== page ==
You’d be surprised that the biggest buyers of vinyl today aren’t Gen Xers but Gen Zs.
When John Louie Guado purchased an original pressing but second-hand copy of The Best of Pinoy Folk, a compilation album released in 1982, he was surprised that when fishing for the liner notes, a slip of paper came out.
It was a one-page call to the then Philippine government to “dismantle the entire apparatus of military dictatorship” as written by the Law Student Government of the University of the Philippines’ College of Law in November of 1983. It was three months after the assassination of opposition leader Benigno Aquino Jr.
Guado recalled being mesmerized by this unexpected find.
Although music can be timeless, it is also a moment in time measured by the words and melodies— and sentiments of the time.
In one purchase, the point of music on vinyl was an epiphany for Guado.
Switching to vinyl
“I switched to vinyl because I wanted to have that ownership of a record a physical copy of someone’s music that is also the music of the times,” explained Guado who was 22 years old when he got The Best of Pinoy Folk in 2021.
“What I learned by listening to the entire record is there is something the artist wants to convey and it is also the history of that time. The letter from the UP students was a bonus, and it put everything in perspective.”
For 20-year old Miguel Fortuno, his vinyl moment was when one of his favorite bands, Wallows, was coming to Manila.
“I was aware of vinyl because my father would play his bossa nova records in the morning to subtly wake us up,” shared Fortuno. “And I would accompany him to record fairs. In those first few years, I would bring my skateboard to pass the time away. It was that moment when (American alternative rock band) Wallows was coming over that I decided that I wanted a record,” related 20-year old Miguel.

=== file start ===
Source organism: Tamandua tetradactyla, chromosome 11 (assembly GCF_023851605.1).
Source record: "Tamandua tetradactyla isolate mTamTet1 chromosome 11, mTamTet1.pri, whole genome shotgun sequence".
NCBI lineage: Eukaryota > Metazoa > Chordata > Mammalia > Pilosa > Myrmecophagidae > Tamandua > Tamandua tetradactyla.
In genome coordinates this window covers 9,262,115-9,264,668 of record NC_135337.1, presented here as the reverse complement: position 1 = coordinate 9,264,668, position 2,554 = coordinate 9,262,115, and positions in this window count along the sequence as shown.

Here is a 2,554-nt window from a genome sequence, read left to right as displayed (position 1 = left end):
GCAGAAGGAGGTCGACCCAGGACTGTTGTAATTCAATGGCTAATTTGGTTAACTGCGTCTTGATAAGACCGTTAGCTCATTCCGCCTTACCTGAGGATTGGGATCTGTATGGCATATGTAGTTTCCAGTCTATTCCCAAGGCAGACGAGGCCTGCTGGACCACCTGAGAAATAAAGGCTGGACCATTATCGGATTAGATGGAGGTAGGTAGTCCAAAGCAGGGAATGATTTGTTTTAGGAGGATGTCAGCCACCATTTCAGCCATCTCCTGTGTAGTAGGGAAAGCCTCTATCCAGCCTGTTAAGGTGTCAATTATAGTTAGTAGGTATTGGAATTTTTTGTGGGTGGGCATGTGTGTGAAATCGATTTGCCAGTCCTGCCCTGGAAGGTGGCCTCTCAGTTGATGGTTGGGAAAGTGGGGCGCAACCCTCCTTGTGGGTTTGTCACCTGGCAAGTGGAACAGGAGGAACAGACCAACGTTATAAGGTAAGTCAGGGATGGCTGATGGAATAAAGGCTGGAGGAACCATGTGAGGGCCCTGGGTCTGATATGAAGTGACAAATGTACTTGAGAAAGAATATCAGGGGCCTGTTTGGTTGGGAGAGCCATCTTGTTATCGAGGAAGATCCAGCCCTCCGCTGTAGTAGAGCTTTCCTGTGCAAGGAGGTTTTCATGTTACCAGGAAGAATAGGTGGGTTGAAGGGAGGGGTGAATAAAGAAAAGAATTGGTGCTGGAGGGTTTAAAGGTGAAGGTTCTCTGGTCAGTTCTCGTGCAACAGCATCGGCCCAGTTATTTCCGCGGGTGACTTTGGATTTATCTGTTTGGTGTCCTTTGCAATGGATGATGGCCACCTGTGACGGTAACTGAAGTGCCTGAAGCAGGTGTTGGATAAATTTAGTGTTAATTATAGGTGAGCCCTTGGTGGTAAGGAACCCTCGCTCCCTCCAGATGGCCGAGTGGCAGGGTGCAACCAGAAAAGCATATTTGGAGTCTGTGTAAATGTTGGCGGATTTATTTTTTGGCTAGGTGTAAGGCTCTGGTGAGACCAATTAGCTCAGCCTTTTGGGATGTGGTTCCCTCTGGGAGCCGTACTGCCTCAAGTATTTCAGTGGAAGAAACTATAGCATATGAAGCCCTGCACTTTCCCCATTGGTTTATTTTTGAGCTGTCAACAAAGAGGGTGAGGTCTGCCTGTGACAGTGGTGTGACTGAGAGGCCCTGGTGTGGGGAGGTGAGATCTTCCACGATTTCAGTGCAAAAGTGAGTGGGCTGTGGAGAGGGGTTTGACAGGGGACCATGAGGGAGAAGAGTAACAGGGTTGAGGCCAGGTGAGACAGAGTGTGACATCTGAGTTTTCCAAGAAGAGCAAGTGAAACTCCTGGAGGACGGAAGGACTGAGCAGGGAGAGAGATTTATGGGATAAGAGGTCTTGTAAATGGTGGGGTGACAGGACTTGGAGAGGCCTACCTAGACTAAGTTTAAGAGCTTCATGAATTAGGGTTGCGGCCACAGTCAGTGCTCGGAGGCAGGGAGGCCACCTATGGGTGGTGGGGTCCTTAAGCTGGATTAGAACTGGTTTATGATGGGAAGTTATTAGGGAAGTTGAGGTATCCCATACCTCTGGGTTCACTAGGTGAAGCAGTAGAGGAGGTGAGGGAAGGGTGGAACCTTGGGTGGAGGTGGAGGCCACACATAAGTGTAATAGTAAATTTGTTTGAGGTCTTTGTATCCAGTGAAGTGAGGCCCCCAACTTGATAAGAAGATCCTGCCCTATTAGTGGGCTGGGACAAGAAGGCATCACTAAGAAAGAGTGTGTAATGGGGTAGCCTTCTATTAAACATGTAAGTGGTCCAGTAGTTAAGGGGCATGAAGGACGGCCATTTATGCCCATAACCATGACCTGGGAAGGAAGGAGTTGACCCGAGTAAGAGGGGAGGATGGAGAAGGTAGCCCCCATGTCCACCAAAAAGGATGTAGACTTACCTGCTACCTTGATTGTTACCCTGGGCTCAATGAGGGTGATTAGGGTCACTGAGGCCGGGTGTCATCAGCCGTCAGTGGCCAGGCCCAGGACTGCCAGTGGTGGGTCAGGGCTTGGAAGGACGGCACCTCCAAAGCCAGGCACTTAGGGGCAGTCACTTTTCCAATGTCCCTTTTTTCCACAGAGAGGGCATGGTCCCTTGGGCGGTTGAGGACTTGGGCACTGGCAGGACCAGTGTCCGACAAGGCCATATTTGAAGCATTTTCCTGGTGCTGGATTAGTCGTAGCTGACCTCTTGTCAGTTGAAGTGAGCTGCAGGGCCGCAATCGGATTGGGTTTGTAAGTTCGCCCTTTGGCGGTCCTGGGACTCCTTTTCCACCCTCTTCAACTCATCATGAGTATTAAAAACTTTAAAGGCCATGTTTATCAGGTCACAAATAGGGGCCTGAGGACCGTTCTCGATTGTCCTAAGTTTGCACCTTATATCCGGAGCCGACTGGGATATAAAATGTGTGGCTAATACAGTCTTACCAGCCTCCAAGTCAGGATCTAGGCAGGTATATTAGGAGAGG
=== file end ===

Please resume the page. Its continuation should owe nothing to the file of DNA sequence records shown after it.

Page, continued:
In 2022 alone, 51 local and independent artists (not counting the re-releases of the major labels) put out their music on vinyl alone.
“While it would have been nice to meet them and ask them to sign my record, owning a copy of their music made me feel a bit closer to the band.”
Prior to the Wallows album, Miguel also received Weezer’s white album as a gift. From thereon, it was like a domino effect.
“Since then, I would join my father in those record fairs and look for the music I like,” he cheerily said of his new passion.
His collection has since included records of Bob Marley and the Wailers, and Nirvana to some current artists such as Alvvays and Faye Webster to name a few.
OPM on vinyl
Guado, on the other hand, does get records of foreign artists but much of what he collects are releases of Filipino artists.
“I focus primarily on Original Pilipino Music,” he said of his preferences. “I love our local music scene and I believe one way of supporting them is getting the physical releases of their music.”
Last April, during Pinoy Rock legends Maria Cafra’s album launch of Gintong Musika at Panahon—their first album in 33 years and in time for their 50thanniversary this calendar year—there were Gen Zs present at the show and they purchased copies of the record that they had signed.